Oh my gosh, what a whirlwind this was to knit!
I wish I would have blogged more about it along the way because I truly learned SO MUCH from this project.
Firstly, and probably most importantly, I went 100% outside of my comfort zone and learned to steek. I will not lie: this was very scary. Steeking is a process where one knits completely in the round (like a pullover), then cuts the center (steek) to turn the project into a cardigan. I was mildly terrified, but I did the thing I do a lot: watch a lot of videos, then make some practice swatches.
Now, I had made a number of adjustments to the sweater (and therefore the pattern) prior to even knitting it, so I expected to have a few problems, and I’m (pleased?) to report I was correct. Thankfully, the mistakes weren’t an enormous issue, but I don’t mind talking about them a little.
First, I like to knit things like socks and sleeves at the same time on one long circular needle, so I did that. Because the cast-on was a very different one than I’m familiar with, I didn’t know it had a wrong side, so I ended up having to do some janky readjusting on one of the sleeves before I could get everything straight. Thankfully, I caught it early enough for it to not be too noticeable.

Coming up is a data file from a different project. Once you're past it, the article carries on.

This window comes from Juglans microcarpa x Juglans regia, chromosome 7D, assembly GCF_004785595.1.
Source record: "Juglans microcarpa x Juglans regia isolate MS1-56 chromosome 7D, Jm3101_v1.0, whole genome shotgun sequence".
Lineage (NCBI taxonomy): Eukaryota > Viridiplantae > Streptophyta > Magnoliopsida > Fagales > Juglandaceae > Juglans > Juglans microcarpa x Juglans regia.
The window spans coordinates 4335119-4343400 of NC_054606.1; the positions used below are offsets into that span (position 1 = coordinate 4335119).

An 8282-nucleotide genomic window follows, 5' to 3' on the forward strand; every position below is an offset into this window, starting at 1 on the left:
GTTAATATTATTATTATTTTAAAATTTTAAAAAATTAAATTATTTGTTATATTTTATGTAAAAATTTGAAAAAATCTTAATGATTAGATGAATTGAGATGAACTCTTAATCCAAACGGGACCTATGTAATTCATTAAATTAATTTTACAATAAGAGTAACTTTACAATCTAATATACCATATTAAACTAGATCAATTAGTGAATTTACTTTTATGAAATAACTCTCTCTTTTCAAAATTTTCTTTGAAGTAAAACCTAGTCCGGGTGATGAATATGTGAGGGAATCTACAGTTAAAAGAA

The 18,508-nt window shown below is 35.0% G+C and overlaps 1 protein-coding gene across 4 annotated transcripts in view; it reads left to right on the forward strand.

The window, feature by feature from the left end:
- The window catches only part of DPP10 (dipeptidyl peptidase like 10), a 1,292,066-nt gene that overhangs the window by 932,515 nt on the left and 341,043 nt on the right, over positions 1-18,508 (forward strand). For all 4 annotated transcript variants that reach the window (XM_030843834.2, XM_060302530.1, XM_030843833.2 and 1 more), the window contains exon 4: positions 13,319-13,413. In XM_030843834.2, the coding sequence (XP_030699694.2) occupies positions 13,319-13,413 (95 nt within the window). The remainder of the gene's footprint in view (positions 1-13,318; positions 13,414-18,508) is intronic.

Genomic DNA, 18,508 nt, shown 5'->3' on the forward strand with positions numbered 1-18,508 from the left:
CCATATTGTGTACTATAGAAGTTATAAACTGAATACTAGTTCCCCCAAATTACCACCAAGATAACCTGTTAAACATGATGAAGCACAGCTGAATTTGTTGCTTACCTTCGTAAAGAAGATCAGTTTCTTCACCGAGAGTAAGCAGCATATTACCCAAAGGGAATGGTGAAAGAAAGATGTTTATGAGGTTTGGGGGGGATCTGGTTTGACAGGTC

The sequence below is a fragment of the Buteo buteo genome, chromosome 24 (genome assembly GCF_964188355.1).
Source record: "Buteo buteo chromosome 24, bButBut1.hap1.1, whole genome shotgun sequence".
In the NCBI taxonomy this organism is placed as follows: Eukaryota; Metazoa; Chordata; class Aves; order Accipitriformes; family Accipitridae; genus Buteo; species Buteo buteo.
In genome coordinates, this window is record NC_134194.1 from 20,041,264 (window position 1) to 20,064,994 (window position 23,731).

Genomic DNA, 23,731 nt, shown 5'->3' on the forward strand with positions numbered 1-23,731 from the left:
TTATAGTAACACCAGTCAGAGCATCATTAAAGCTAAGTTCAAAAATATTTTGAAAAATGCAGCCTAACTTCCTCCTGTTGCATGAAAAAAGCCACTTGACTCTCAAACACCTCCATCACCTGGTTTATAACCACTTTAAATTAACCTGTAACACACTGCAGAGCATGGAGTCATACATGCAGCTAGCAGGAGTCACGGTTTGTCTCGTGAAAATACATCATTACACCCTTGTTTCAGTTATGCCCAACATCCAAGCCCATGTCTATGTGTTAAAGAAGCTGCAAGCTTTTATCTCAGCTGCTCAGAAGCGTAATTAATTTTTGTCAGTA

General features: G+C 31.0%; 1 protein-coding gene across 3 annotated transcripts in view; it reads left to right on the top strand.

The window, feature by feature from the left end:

Secondly, because I used a different needle size, I couldn’t reach gauge exactly, so I calculated 90% for the stitches, but for the patterning, I couldn’t reduce by any for obvious reasons. That actually turned out fine because some of the reduction was a little more than 90%, and it all offset each other.
Because of that same cast-on being very new to me for the body, I made the same mistake about a wrong and right side, so for some reason that probably made very good sense at the time, I decided I would drop each of the steek stitches, and pick them back up in knit side (because on the circular, I was knitting, but the steek was in purl). I did something there that threw my steek totally off line, so I just went with it, and one side of the bottom has less of a “seam allowance” than the other side. Nobody can see it, but, it’sa live and learn thing.
The last thing I did wrong was reinforcing the steek itself. The first time I did it, I didn’t double crochet (if that’s even the right term) over the stitches, but I realized it in time to take the reinforcement completely out and redo it. Also, to reduce bulk, I split the yarn in half (went from a two-ply to a on3-ply). I eventually got it right, though.
Then I cut it; YES, I DID. Right up the middle!
I’m so glad I did it. Cutting a steek makes the entire knitting project faster and more pleasurable. I will always make cardigans this way now.
So there it is: the longest Halloween gag project ever.